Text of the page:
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Kaliningrad’s German churches will be in ruins within 5 years

Koenigsberg Castle
Koenigsberg Castle
Kaliningrad’s German churches will be in ruins within 5 years
Edited by: A. N.
Historical Background: The territory of the Kaliningrad Oblast of Russia was the East Prussia province of Germany (with the ancient city of Koenigsberg founded in 1255 being its capitol) until 1945 when it was conquered by the Soviet Union and annexed into it. Most of its German population was killed or fled westward to what would become West and East Germany during the last months of the war. Remaining ethnic Germans were expelled between 1944 and 1950. Joseph Stalin settled the annexed territory with ethnic Russians, who have been the majority ethnic group ever since. Administratively, the territory was added to the Russian Soviet Federative Socialist Republic, even though it has no land connection to it. Geographically, it is being surrounded by Poland to the south, Lithuania to the east and north, and the Baltic Sea to the west.

Old engraving showing Königsberg
Old engraving of Königsberg

The 133 German churches in Kaliningrad oblast, many of which are irreplaceable cultural treasures, will all be in ruins within five years, according to the region’s chief archivist, the result of the transfer of control over them to the Russian Orthodox Church and the failure of the Russian government, because of the crisis, to provide funds to restore them.

Anatoly Bakhtin, a historian who head Kaliningrad’s State Archive, says that this tragedy is ongoing, with one of these churches having been destroyed by artillery fire during a recent Russian military exercise (newizv.ru/culture/2015-01-15/213102-istorik-i-glavnyj-arhivist-gosudarstvennogo-arhiva-kaliningradskoj-oblasti-anatolij-bahtin.html).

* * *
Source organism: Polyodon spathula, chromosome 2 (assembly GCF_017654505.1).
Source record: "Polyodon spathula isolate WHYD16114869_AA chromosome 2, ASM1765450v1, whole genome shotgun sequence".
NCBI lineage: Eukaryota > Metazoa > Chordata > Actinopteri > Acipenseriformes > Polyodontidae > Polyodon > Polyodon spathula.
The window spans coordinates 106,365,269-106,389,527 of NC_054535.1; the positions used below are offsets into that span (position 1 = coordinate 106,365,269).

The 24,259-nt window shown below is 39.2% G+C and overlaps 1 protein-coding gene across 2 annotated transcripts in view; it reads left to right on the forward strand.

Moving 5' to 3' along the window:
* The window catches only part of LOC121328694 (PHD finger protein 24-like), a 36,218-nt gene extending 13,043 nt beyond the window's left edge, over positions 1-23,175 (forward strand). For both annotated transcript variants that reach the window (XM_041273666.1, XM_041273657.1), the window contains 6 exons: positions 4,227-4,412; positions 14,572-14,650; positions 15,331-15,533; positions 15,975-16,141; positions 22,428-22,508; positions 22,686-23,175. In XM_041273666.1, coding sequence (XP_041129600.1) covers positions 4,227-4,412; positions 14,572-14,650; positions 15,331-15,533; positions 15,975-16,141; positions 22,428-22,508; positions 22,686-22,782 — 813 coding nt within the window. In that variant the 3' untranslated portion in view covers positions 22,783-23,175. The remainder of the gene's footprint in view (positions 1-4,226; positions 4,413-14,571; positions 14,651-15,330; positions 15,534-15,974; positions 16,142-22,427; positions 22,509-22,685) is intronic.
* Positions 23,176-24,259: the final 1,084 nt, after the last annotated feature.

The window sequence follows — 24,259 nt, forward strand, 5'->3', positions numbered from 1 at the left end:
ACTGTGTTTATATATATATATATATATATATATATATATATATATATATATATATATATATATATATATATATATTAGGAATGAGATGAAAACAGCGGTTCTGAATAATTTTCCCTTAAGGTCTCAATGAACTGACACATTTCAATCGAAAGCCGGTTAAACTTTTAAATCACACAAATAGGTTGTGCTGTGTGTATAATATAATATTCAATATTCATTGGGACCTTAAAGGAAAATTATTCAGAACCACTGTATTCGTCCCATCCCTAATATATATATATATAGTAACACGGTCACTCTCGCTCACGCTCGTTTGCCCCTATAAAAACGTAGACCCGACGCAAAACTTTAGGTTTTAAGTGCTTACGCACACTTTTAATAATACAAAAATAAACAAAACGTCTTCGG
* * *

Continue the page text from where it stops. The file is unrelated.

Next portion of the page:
The reasons for this disaster are somewhat complicated, he says. In 2010, the regional government transferred control of these churches to the Russian Orthodox Church both to avoid these churches falling into the hands of Protestants or Catholics and to serve as the state’s agent to rebuild them.

The Russian Orthodox Church expected massive state financing, but the economic crisis ended any possibility of that, and the transfer of these churches from undefined ownership to the Moscow church meant that funds for restoration work from Germany dried up almost completely, a combination that condemned them to decay given the lack of local congregations.

“Even those churches which in 2010 were still in excellent condition today look pathetic,” Bakhtin says, for which many in addition to the Russian state and church must be blamed. Another contributing factor is that there are no specialists on Gothic architecture in Russia; those who know about church architecture know only about Orthodox structures.

There now seems to be no way forward to prevent the decay of these churches, the archivist says. There isn’t money, there aren’t congregations, and there are no domestic specialists. Consequently, “all will have collapsed within the next five years, regardless of who owns these objects of cultural heritage.”

And the ordinary residents of the oblast are contributing to this sad outcome, Bakhtin continues, by their “barbaric attitude.” Many of them steal bricks from these churches, and others use them as trash dumps.Because the situation is so dire, he says, those who want to visit them had best do so now because in no time at all they will simply be ruins.

Edited by: A. N.
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